Shortcrust pastry: the recipe (and a bonus :))

After the super nerdy post of Tuesday, I found appropriate to conclude the week with a feeling-good recipe. So, I prepared some shortcrust pastry to make one of my favorite comfort food: occhi di bue (literally translated as beef's eyes). Before freaking out, you should know occhi di bue are typical Italian pastries, made of shortcrust pastry and jam. One pastry is made with two discs of pastry (one of them has a hole in the center, resembling an eye) filled with jam. A simple recipe that requires excellent ingredients (e.g. a good shortcrust pastry) for a great outcome.


There are various recipes for shortcrust pastry, and it took me a while to find my favorite. The one I consider the ultimate shortcrust recipe is that of Alain Ducasse, which I mentioned here. Actually, Ducasse's recipe is more a pâte sucreè, namely a shortcrust richer in butter. It remains, however, a beautiful recipe and a wonderful base for sweet pastries. I usually prepare a large amount of shortcrust pastry, then I split it in single portions and freeze it.

Shortcrust pastry requires a weak flour, with a low content of proteins. With a strong flour, the pastry remains too elastic (you understand now all the tips: "do not overwork the shortcrust and do it with cold hands...we must limit the formation of the gluten net!) I weakened my all purpose flour (about 13.3% protein content) with some corn starch to achieve about 10% of protein content. Of course, if you have already a weak flour you can use 500 g of that one with no corrections needed.

Ready with the rolling pins? Let's start :)


Occhi di bue (jam-filled shortcrust pastries, for 10 persons)

For the shortcrust pastry of Ducasse

  • 376 g of all purpose flour
  • 124 g of corn starch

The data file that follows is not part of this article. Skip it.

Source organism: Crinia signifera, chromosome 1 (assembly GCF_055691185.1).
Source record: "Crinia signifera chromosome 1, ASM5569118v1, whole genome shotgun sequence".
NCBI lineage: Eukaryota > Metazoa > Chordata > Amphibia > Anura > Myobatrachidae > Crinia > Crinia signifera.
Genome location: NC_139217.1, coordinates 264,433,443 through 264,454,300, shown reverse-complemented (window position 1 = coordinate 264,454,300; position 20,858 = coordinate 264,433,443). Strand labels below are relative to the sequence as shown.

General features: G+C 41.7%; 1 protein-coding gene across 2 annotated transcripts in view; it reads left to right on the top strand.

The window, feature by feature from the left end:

• 200 g of sugar
  • 300 g of butter
  • 2 eggs
  • one tea spoon of vanilla extract

For the filling

  • 250 g of jam (I have used a strawberries one, but you can pick your favorite flavor)

Mix the flour with the corn starch. Make the shortcrust: if you have a Kitchen Aid mixer, place all the ingredients in the bowl and mix them with the leaf-shaped hook at low speed. Otherwise, place the flour on a surface and give it a volcano shape. Place all the other ingredients in the center of a volcano and knead the pastry with cold hands. Do not overwork the pastry. If you think the amount of shortcrust is too much, split the pastry in two and freeze one portion. Do not cut the doses in half, as I can't guarantee you will obtain the same result. Spread the pastry with a rolling pin (max 0.5 cm of thickness) and cut 20 discs with the aid of a large glass. With a small glass (e.g. that used for liquor), cut a small disc from the center of 10 discs. Put a tea spoon of jam on the whole disc and spread it a bit on the surface. Cover that with the o-shaped disc and seal the two discs by gently pressing the edges. Place the pastries on an oven pan covered with parchment paper and bake them at 180 ˚C, until the shortcrust turns golden-brown. Serve the pastries at room temperature.


Frederic Robert, Il Grande Libro di Cucina di Alain Ducasse Dessert, 442-443, Ed. Giunti